Effect of multivitamin supplements on weight gain during pregnancy among HIV-negative women in Tanzania

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Effect of multivitamin supplements on weight gain during pregnancy among HIV-negative women in Tanzania

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Title: Effect of multivitamin supplements on weight gain during pregnancy among HIV-negative women in Tanzania
Author: Changamire, Freeman T.; Mwiru, Ramadhani S.; Peterson, Karen E.; Msamanga, Gernard I.; Spiegelman, Donna Lynn; Petraro, Paul; Urassa, Willy; Fawzi, Wafaie W.

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Citation: Changamire, Freeman T., Ramadhani S. Mwiru, Karen E. Peterson, Gernard I. Msamanga, Donna Spiegelman, Paul Petraro, Willy Urassa, and Wafaie W. Fawzi. 2012. “Effect of Multivitamin Supplements on Weight Gain During Pregnancy Among HIV-Negative Women in Tanzania.” Maternal & Child Nutrition 11 (3) (December 17): 297–304. doi:10.1111/mcn.12018.
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Abstract: Multivitamin supplementation has been shown to reduce the risk of low birthweight. This effect could be mediated through gestational weight gain. However, the effect of multivitamin supplementation on weight gain during pregnancy has not been fully studied. The objective of this study was to examine the effects of multivitamins on pregnancy weight gain. We enrolled 8468 HIV-negative women from Dar es Salaam, Tanzania, in a randomised, placebo-controlled trial of multivitamins on birth outcomes. Women were randomly assigned to receive either a daily oral dose of multivitamin tablets or a placebo and were weighed every 4 weeks from enrolment until the last visit before delivery. Intent-to-treat analyses were carried out to examine the effects of multivitamins on pregnancy weight gain. Multivariate linear and binomial regression models with the log-link function were used to examine the association of weight gain during pregnancy to birthweight. The overall total weight gain was 253 g (SE: 69, P: 0.0003) more, while the overall 4 weekly weight gain was 59 g greater (SE: 18, P: 0.005) among women who received multivitamins compared to placebo. Women in the lowest quartile of gestational weight gain had babies with an average birthweight of 3030 g (SD: 524), while women in the highest quartile had babies weighing 3246 g (SD: 486), on average. Prenatal multivitamin supplements increased gestational weight gain, which was a significant predictor of birthweight.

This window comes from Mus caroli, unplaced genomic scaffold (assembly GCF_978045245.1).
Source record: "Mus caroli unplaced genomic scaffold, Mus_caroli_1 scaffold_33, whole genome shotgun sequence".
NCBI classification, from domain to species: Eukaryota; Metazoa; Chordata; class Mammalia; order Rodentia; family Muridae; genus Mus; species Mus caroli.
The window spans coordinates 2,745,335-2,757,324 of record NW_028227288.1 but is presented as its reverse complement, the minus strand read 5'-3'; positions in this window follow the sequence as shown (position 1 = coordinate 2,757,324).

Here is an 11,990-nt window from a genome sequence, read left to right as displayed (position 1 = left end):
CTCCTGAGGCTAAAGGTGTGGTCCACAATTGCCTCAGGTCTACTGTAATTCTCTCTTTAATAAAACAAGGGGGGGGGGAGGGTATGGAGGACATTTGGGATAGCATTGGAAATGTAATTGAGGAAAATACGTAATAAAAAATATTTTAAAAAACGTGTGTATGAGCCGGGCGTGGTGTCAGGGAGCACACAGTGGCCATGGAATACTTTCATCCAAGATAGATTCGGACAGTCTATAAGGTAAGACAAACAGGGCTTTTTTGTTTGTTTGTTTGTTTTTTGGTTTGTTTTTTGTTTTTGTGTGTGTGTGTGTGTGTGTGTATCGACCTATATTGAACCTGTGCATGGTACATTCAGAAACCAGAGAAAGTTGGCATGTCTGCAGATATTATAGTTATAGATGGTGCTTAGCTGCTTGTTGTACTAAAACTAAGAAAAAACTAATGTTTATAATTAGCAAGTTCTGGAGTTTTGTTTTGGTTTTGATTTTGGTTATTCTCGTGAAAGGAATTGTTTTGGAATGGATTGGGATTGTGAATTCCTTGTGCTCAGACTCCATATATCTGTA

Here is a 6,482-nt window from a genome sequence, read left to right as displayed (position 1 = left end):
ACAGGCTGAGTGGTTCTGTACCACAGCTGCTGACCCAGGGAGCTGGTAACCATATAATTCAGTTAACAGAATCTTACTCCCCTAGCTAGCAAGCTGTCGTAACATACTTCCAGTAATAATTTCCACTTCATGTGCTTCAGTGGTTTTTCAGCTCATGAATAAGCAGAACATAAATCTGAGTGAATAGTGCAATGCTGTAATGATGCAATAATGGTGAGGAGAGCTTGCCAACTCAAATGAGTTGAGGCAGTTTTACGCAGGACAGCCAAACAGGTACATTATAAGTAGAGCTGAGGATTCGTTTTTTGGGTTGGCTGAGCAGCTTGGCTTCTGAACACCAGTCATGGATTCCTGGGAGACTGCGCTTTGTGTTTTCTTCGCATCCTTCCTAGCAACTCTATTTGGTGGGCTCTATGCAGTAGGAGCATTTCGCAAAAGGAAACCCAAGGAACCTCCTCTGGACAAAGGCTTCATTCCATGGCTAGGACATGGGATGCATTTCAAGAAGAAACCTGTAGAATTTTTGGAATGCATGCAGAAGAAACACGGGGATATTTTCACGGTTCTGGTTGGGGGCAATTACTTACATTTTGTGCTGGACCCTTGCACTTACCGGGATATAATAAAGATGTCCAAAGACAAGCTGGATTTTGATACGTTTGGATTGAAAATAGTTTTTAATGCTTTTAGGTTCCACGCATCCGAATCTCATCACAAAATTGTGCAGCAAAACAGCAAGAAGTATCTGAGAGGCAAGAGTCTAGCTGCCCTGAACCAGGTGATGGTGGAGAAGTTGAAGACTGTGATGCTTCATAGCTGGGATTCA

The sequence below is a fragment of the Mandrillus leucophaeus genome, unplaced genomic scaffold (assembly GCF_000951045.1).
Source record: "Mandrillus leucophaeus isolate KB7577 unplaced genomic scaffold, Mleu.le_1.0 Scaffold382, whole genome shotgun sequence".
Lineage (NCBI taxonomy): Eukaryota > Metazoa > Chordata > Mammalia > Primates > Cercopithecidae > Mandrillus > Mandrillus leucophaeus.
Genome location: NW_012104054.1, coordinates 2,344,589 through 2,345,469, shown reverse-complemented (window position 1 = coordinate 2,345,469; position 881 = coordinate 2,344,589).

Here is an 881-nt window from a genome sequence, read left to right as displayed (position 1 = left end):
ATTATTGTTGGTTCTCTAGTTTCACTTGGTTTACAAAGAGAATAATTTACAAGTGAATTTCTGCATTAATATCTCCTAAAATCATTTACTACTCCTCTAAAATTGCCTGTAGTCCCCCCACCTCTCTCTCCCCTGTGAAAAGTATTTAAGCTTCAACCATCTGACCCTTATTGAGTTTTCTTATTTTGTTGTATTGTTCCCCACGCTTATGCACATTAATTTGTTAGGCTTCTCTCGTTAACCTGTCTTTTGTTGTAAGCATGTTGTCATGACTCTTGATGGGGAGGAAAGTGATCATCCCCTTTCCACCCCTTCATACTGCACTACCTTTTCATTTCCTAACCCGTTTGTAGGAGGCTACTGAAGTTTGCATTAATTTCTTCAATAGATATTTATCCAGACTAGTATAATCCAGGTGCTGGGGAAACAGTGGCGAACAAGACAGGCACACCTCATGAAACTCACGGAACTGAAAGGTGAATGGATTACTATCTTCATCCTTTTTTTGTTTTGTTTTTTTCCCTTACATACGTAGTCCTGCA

Published Version: doi:10.1111/mcn.12018
Other Sources: http://www.ncbi.nlm.nih.gov/pmc/articles/PMC3874066/
Terms of Use: This article is made available under the terms and conditions applicable to Open Access Policy Articles, as set forth at http://nrs.harvard.edu/urn-3:HUL.InstRepos:dash.current.terms-of-use#OAP
Citable link to this page: http://nrs.harvard.edu/urn-3:HUL.InstRepos:26836018
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